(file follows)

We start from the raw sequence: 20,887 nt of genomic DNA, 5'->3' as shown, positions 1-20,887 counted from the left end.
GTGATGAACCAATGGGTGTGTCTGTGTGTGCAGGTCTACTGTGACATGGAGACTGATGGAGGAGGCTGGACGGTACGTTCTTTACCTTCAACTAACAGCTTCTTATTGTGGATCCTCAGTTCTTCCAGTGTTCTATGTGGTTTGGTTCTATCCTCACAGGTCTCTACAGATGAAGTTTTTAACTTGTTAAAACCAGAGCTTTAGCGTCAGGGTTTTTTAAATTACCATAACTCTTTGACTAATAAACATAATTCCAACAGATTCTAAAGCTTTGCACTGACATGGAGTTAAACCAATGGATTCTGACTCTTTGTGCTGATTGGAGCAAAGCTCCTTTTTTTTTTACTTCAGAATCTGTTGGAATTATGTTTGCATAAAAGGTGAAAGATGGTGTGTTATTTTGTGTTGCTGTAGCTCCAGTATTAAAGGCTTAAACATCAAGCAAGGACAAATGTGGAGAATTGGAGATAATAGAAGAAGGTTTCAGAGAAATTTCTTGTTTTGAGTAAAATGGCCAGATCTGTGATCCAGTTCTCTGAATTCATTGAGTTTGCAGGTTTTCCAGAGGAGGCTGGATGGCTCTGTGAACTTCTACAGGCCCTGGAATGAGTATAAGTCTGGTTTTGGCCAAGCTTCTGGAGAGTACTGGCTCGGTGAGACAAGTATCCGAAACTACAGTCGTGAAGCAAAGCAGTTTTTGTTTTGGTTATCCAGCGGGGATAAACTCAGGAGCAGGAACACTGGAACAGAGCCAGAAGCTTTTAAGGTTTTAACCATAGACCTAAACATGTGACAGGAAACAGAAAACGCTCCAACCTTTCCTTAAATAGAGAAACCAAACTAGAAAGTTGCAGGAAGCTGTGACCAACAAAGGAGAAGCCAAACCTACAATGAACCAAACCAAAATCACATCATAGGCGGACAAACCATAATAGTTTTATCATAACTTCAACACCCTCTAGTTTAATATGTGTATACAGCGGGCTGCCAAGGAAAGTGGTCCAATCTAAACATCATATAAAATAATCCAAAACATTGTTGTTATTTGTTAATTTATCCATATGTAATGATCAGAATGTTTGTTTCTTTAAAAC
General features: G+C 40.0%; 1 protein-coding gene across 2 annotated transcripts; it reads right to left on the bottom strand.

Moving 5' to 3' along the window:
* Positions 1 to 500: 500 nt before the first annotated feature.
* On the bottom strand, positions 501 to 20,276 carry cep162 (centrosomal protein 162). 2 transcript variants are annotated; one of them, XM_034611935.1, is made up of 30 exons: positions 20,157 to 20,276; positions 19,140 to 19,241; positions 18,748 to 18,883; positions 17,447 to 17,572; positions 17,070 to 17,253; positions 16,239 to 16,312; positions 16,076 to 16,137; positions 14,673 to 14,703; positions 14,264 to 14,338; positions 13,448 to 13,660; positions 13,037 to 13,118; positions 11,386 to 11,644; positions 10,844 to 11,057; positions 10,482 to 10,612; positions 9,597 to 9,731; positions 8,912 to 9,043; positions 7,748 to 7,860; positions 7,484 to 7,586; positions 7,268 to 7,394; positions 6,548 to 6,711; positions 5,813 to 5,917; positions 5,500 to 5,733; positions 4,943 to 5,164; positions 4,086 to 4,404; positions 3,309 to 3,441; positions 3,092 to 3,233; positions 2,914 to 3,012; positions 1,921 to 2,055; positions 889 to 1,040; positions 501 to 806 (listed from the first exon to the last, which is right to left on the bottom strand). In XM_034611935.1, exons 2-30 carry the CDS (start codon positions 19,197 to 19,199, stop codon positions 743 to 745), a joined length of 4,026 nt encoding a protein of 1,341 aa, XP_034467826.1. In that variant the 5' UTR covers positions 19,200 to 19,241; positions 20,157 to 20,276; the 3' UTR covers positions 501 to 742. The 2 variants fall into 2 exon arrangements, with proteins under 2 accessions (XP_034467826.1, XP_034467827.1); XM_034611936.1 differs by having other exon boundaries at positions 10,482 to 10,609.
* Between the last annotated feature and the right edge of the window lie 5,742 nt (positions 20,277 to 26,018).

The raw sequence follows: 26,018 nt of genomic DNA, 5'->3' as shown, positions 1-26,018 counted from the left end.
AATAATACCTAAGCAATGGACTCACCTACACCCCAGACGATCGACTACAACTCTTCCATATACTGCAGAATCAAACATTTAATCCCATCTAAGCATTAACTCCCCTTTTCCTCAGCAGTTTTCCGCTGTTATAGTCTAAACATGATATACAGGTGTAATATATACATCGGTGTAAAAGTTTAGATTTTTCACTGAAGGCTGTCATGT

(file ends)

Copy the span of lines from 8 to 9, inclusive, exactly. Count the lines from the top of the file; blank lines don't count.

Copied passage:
The raw sequence follows: 26,018 nt of genomic DNA, 5'->3' as shown, positions 1-26,018 counted from the left end.
AATAATACCTAAGCAATGGACTCACCTACACCCCAGACGATCGACTACAACTCTTCCATATACTGCAGAATCAAACATTTAATCCCATCTAAGCATTAACTCCCCTTTTCCTCAGCAGTTTTCCGCTGTTATAGTCTAAACATGATATACAGGTGTAATATATACATCGGTGTAAAAGTTTAGATTTTTCACTGAAGGCTGTCATGT